March 26, 2016

EARLY FRIDAY BOX OFFICE: Holy Pre-Summer Record, Batman! BvS Vanquishes Multiplexes, Reviews (For Now)


The marketing department did its job, and BATMAN V SUPERMAN: DAWN OF JUSTICE (DC/RatPac/Warners) had its massive opening day, currently estimated by Deadline at $81.3M (including $27.7M from Thursday night).  If that number holds till morning, it will be the #5 opening day ever, behind only Star Wars: The Force Awakens, Harry Potter & The Deathly Hallows – Part II, The Avengers: Age of Ultron and Jurassic World.  But give or take $10M, the spectacular amount of hype and marketing that was put behind BvS all but guaranteed a start like this.  The trick will come on Saturday and Sunday, when the new blockbuster will have to steer past lousy reviews and tepid audience exit polling and avoid a weekend collapse.

Here are the Day 2 declines that followed the Top 10 opening days:  Force Awakens -43%, Deathly Hallows 2 -53%, Ultron -33%, Jurassic -15%, The Avengers -14%,  Dark Knight Rises -41%, Twilight: New Moon -42%, Breaking Dawn 1 -44%, Breaking Dawn 2 -42%, The Hunger Games: Catching Fire -26%.  (Deadpool was recently down just 10% on its second day.  Man of Steel is an odd case, because on its opening Thursday night it didn’t open to the general public until midnight, but earned $12M through Walmart screenings, which it didn’t include in its Friday number.)  So the Saturday for BvS could be anywhere from $70M to $38M.  Assuming with its reviews and polling that it’s going to be toward the low end of that range, say $45M, its weekend could be $156M (barely beating the $152.5M March record of The Hunger Games, which cost one-third as much to produce), and its US total around $325M, which would fall behind Deadpool and only be $34M ahead of Man of Steel.  So despite its giant opening, BvS isn’t out of the woods yet, although it’s certainly taken the first big step.

In a textbook piece of counterprogramming, MY BIG FAT GREEK WEDDING 2 (Gold Circle/Universal) went up against the behemoth and did just fine with $7.7M on Friday.  With its older audience that doesn’t run out on opening day, that could mean a $20M+ weekend.  The original Big Fat was a marvel of legginess that ran in theatres for months and ended up at $241.4M 14 years ago.  That’s unlikely to happen again, but even one-third of that total would be quite successful for a title with a $20M production budget and limited marketing costs.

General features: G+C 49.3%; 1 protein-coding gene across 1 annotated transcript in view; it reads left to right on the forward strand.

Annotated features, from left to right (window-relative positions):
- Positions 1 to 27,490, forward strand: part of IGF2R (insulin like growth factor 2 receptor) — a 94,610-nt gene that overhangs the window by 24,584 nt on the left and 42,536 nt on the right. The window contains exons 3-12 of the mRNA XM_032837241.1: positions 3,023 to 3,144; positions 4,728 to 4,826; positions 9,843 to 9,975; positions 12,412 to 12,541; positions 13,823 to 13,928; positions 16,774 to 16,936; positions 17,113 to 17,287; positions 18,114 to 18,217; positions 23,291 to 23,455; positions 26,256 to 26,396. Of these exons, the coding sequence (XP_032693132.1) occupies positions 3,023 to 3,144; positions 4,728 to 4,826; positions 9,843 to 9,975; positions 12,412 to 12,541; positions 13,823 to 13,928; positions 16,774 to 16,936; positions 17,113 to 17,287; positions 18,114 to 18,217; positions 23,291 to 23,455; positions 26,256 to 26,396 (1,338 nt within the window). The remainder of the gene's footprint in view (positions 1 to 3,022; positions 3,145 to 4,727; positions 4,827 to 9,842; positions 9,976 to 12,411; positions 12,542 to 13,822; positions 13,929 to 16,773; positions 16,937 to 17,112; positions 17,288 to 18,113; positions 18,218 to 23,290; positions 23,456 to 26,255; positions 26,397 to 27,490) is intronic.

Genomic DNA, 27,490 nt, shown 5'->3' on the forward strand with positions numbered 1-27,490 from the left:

With help from Good Friday and Spring Break school closings, ZOOTOPIA (Disney) showed no damage from the superhero onslaught, actually slightly up from last Friday to $9.8M, with a $30M+ weekend ahead that will put it near $250M in the US and en route to $300M.

ALLEGIANT (Summit/Lionsgate), though, was dead in the path of BvS, and considering its own quality issues, it was due to be pulverized, which it was, down 67% from last Friday to $3.9M and with a weekend ahead that may not hit $10M, on its way to a $65-70M US total.

MIRACLES FROM HEAVEN (TriStar/Sony) held much better (although the Friday-to-Friday comparison is slightly misleading, because Miracles opened on Wednesday), down 20% for the day to $3.3M and likely to have a $10M Easter weekend and a $50-60M US total.

10 CLOVERFIELD LANE (Paramount) fell a very reasonable 42% from last Friday to $2.1M, and should have a $6M weekend and $70M US total.

DEADPOOL (20th) withstood the new comic book heroes in town quite well, down just 26% from last Friday to $1.7M and heading for a $5M weekend and a US total that could get above $360M.

HELLO, MY NAME IS DORIS (Roadside) was another piece of counterprogramming, expanding to a near-wide 488 theatres for around $500K on Friday  It should have a weekend per-theatre average about $3K, a decent number.  EYE IN THE SKY (Bleecker Street) widened more slowly to 123 theatres, and should have a fair weekend average in the $7500 neighborhood.

I SAW THE LIGHT (Sony Classics) opened in 5 arthouses and may average a slim $9K for the weekend.  MIDNIGHT SPECIAL (Warners) stayed at 5 and dropped rather heavily by 58% from last Friday, with a weekend average around $16K.


About the Author

Mitch Salem
MITCH SALEM has worked on the business side of the entertainment industry for 20 years, as a senior business affairs executive and attorney for such companies as NBC, ABC, USA, Syfy, Bravo, and BermanBraun Productions, and before that, at the NY law firm of Weil, Gotshal & Manges. During all that, he has more or less constantly been going to the movies and watching TV, and writing about both since the 1980s. His film reviews also currently appear on and In addition, he is co-writer of an episode of the television series "Felicity."